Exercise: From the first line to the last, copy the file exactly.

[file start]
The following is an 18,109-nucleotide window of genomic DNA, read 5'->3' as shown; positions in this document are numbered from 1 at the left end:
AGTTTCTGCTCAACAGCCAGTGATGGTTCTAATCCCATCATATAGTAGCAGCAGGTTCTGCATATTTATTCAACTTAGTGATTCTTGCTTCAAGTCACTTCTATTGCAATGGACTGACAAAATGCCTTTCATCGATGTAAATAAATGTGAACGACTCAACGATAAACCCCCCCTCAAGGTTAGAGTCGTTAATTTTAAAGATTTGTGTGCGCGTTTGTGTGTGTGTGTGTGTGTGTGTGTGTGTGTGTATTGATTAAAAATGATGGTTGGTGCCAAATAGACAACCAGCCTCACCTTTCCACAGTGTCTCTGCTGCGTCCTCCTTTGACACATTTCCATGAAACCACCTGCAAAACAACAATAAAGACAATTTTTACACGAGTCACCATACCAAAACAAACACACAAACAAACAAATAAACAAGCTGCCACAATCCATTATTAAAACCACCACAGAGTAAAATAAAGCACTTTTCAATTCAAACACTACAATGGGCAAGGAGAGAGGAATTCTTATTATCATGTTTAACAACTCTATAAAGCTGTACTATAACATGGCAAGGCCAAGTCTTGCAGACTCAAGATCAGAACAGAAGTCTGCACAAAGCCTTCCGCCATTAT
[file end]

The following is an 18,109-nucleotide window of genomic DNA, read 5'->3' as shown; positions in this document are numbered from 1 at the left end:
AGTTTCTGCTCAACAGCCAGTGATGGTTCTAATCCCATCATATAGTAGCAGCAGGTTCTGCATATTTATTCAACTTAGTGATTCTTGCTTCAAGTCACTTCTATTGCAATGGACTGACAAAATGCCTTTCATCGATGTAAATAAATGTGAACGACTCAACGATAAACCCCCCCTCAAGGTTAGAGTCGTTAATTTTAAAGATTTGTGTGCGCGTTTGTGTGTGTGTGTGTGTGTGTGTGTGTGTGTGTATTGATTAAAAATGATGGTTGGTGCCAAATAGACAACCAGCCTCACCTTTCCACAGTGTCTCTGCTGCGTCCTCCTTTGACACATTTCCATGAAACCACCTGCAAAACAACAATAAAGACAATTTTTACACGAGTCACCATACCAAAACAAACACACAAACAAACAAATAAACAAGCTGCCACAATCCATTATTAAAACCACCACAGAGTAAAATAAAGCACTTTTCAATTCAAACACTACAATGGGCAAGGAGAGAGGAATTCTTATTATCATGTTTAACAACTCTATAAAGCTGTACTATAACATGGCAAGGCCAAGTCTTGCAGACTCAAGATCAGAACAGAAGTCTGCACAAAGCCTTCCGCCATTAT